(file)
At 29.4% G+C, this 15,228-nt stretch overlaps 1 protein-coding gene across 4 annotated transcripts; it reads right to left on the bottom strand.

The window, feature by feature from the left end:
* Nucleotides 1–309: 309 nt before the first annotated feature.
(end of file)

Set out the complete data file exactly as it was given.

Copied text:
At 29.4% G+C, this 15,228-nt stretch overlaps 1 protein-coding gene across 4 annotated transcripts; it reads right to left on the bottom strand.

The window, feature by feature from the left end:
* Nucleotides 1–309: 309 nt before the first annotated feature.